The registers to save are: r4-r14, q4-q7 and the floating point control register. We don’t need to save the status registers since they are not preserved across public interface (ie function calls). We don’t need to save r0-r3 since they are used for passing arguments into a function and as return values; the other Q (NEON) registers are either used for arguments/return value, or are simply caller saved. r15 is the program counter, which we don’t restore, instead we simply branch to our return address. The r registers are 4 bytes wide and should be stored with 4 byte alignment. Q registers are 16 byte wide and should be stored with 16 byte alignment.

struct alignas(16) ARM32_NEON_REGISTER
    U32 data[4];

// The layout of this struct is referenced by assembly code.
// 64 byte alignment is to minimize the number of cache lines touched.
struct alignas(64) ARM32_FIBER_CONTEXT
    // Context data at the top. To maintain the memory layout for the
    // assembly code, add all other data members at the bottom.
    // Memory offset is denoted #n

    ARM32_NEON_REGISTER q4; // #0
    ARM32_NEON_REGISTER q5; // #16
    ARM32_NEON_REGISTER q6; // #32
    ARM32_NEON_REGISTER q7; // #48
    U32 r4;  // #64
    U32 r5;  // #68
    U32 r6;  // #72
    U32 r7;  // #76
    U32 r8;  // #80
    U32 r9;  // #84
    U32 r10; // #88
    U32 r11; // #92
    U32 r12; // #96
    U32 sp;  // #100, r13
    U32 lr;  // #104, r14
    U32 fpscr; // #108, Use VMRS/VMSR instructions.

    // All other data goes here. Assembly code doesn't care after this point.

    FIBER* fiber;
    void* stack;
    int stackSize;

The reason we can skip all these registers is because our fiber switching functions follow the same calling conventions (ABI) as the rest of the C++ code. In my engine it looks something like this:

void SwitchToFiber(FIBER_CONTEXT* next)
    AArch32_SwitchToFiber(GetCurrentFiberContext(), next);

Where AArch32_SwitchToFiber is implemented in hand written assembly and takes two arguments: a pointer to the context to save the current registers, and a pointer to the context from where to load the registers of the next fiber. Again, there are other ways to do this, but I found this the easiest.

Next, initializing our fiber. You can ignore the stack, it doesn’t have to be zeroed out. The registers should all be memset to 0 unless otherwise noted.

The rules for the floating point control register I’ve read suggest to me that you shouldn’t touch some bits at all, so what I do is copy the contents of this register from the currently running thread at the time the fiber is being created. I use a very simple assembly function that just returns this register, it has the following signature:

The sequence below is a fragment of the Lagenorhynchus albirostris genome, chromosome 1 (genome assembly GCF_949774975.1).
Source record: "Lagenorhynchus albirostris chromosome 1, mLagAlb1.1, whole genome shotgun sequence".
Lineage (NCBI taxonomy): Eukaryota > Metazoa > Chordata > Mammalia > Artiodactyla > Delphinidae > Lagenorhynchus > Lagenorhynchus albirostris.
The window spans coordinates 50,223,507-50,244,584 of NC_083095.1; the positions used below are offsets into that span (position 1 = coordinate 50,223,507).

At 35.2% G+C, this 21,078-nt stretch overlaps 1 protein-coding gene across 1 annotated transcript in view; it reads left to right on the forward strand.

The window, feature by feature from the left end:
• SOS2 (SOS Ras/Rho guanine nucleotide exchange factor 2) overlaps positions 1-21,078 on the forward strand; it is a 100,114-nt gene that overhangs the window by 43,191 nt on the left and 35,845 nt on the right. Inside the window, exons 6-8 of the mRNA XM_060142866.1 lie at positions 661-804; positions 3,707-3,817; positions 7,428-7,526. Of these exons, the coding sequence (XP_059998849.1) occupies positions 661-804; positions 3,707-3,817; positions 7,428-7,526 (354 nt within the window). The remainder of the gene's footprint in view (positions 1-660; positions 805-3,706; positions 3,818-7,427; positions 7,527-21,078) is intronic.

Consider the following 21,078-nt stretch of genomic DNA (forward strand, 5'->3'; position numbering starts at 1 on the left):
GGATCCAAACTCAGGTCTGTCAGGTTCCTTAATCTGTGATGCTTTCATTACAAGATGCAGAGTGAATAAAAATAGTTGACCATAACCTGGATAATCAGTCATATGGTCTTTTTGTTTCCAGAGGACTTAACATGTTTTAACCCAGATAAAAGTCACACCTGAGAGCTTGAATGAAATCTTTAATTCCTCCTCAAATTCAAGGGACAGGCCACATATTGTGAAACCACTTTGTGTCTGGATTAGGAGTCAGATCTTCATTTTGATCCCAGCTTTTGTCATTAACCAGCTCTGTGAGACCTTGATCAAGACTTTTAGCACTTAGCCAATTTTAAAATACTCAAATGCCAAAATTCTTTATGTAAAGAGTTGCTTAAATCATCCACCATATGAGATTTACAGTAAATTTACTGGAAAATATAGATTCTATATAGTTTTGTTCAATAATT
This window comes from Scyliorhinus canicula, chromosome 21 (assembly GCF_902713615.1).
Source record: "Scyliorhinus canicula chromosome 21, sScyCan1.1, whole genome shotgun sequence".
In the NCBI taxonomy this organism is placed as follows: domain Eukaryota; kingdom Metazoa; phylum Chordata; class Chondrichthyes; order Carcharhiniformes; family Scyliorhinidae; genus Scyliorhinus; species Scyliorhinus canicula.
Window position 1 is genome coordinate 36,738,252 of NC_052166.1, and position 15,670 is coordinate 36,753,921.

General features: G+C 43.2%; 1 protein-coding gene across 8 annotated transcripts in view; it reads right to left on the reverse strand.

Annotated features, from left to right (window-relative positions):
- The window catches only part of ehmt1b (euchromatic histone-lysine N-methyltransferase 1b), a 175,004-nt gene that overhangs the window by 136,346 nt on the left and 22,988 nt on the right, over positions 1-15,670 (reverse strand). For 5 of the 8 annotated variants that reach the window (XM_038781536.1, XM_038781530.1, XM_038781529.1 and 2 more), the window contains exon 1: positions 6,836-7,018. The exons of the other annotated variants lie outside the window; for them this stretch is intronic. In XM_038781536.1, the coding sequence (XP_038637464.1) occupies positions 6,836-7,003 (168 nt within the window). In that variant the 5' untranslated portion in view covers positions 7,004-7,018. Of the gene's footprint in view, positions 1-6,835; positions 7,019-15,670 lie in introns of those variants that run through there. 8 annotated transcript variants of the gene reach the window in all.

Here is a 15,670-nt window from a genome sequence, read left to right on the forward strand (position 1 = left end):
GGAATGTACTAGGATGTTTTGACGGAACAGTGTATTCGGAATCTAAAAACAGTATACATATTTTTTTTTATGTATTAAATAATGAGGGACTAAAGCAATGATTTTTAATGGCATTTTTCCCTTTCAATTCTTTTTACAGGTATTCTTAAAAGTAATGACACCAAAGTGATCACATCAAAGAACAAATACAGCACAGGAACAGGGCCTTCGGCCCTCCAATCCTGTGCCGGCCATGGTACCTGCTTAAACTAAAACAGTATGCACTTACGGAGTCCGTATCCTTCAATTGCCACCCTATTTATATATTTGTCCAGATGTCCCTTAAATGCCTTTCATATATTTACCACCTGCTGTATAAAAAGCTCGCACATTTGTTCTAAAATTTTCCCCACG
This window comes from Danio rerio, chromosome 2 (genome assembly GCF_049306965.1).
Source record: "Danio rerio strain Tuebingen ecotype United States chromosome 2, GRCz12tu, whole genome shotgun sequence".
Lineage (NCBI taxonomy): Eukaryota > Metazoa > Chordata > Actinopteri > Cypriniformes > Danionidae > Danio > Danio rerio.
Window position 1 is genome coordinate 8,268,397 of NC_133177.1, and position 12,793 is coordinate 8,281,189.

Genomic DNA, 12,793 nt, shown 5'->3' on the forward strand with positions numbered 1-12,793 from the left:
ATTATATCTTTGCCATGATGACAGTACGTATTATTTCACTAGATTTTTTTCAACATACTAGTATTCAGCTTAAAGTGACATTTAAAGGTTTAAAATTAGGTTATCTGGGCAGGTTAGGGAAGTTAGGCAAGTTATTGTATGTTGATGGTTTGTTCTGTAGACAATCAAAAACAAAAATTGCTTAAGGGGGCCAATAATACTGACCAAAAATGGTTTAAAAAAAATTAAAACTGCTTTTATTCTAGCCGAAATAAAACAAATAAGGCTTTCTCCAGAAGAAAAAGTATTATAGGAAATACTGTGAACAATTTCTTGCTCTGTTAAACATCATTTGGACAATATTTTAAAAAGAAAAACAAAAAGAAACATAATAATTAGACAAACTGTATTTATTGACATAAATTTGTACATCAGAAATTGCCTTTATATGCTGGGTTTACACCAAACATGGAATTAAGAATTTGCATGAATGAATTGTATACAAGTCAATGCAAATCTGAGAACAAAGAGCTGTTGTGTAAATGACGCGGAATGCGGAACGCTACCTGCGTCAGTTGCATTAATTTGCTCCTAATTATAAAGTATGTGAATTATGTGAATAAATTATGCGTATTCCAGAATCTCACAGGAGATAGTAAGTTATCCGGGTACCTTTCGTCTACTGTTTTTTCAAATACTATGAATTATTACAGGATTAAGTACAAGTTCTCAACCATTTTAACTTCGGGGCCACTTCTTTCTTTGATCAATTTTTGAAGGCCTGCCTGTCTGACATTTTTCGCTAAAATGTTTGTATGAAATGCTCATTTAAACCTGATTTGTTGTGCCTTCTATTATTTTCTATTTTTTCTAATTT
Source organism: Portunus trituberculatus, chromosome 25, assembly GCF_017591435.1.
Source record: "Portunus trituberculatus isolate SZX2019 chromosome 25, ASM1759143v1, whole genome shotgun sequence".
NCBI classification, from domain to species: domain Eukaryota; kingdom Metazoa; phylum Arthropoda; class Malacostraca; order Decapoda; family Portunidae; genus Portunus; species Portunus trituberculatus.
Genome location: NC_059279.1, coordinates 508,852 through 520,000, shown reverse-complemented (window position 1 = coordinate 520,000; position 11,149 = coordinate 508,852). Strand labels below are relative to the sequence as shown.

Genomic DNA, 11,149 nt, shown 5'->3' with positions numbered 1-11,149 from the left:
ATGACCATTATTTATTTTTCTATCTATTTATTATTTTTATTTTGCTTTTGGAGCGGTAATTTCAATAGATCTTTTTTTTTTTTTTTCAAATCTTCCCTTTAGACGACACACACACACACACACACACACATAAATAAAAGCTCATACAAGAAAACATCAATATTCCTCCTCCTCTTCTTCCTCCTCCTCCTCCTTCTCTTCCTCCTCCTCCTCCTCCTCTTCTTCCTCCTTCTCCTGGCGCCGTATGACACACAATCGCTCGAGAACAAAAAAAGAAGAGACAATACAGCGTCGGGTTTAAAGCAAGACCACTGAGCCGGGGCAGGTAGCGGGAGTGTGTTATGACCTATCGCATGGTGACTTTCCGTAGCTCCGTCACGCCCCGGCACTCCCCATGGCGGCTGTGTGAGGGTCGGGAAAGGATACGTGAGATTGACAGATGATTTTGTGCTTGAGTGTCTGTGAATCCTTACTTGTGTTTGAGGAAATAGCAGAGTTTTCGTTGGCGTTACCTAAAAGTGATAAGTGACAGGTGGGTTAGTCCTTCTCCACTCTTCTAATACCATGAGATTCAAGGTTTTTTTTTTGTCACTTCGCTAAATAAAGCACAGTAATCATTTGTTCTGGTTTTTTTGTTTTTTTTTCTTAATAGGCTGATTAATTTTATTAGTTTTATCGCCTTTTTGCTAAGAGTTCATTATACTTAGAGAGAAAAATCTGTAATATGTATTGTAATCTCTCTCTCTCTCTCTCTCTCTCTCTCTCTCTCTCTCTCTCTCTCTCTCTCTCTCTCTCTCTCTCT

extern "C" U32 AArch32_ReadFPSCR();

U32 is just uint32_t, which represents a general purpose register here.

Also keep in mind that stacks grow backwards, so the SP register must point to one byte past the end of our allocated stack memory region. (Explanation: What this means is that the highest memory address of the stack space is used first, then it works its way to lower memory addresses with each function call. This is opposite of how you normally use memory, ex filling an array from the lowest memory address first, with further items added at higher memory addresses.)

My code for allocating stack memory with guard pages and setting the SP register properly is in the following redacted snippet:

// Get the system page size
int pageSize = sysconf(_SC_PAGE_SIZE);
// Round up stackSize (in bytes) to multiple of pageSize
int numPages = (stackSize + pageSize - 1) / pageSize;

// Allocate uncommited virtual memory
U8* guardedStack = (U8*)mmap(nullptr, (numPages + 2) * pageSize, PROT_NONE, MAP_PRIVATE | MAP_ANONYMOUS, -1, 0);
Assert(guardedStack != MAP_FAILED);

// Commit all pages except the first and last one
int result = mprotect(guardedStack + pageSize, numPages * pageSize, PROT_READ | PROT_WRITE);
Assert(result == 0);

// Set the stack pointer to one byte past the stack memory range
// The +1 below is to account for the first guard page (at the lowest memory address)
ctx->sp = (U32)(guardedStack + (numPages + 1) * pageSize);

Lastly, we need to figure out how will our fiber context “know” to call the function we want to start the first time we switch to this fiber.

To avoid having a special case in my fiber switching code, I initialize my context so that it jumps to a special bit of assembly that’s not a normal function. This code fixes up the registers and calls the function we want the fiber to run.

What I do is I place the function address into the r5 register of the context, and the argument to the function in r4. When a fiber switches, what it really does after swapping registers is to jump (branch, in ARM terminology) to the address in r14, also called LR, the link register. That’s how you typically return from a function in ARM. So, when initializing the fiber, I also set r14 to the address of the special code I mentioned above.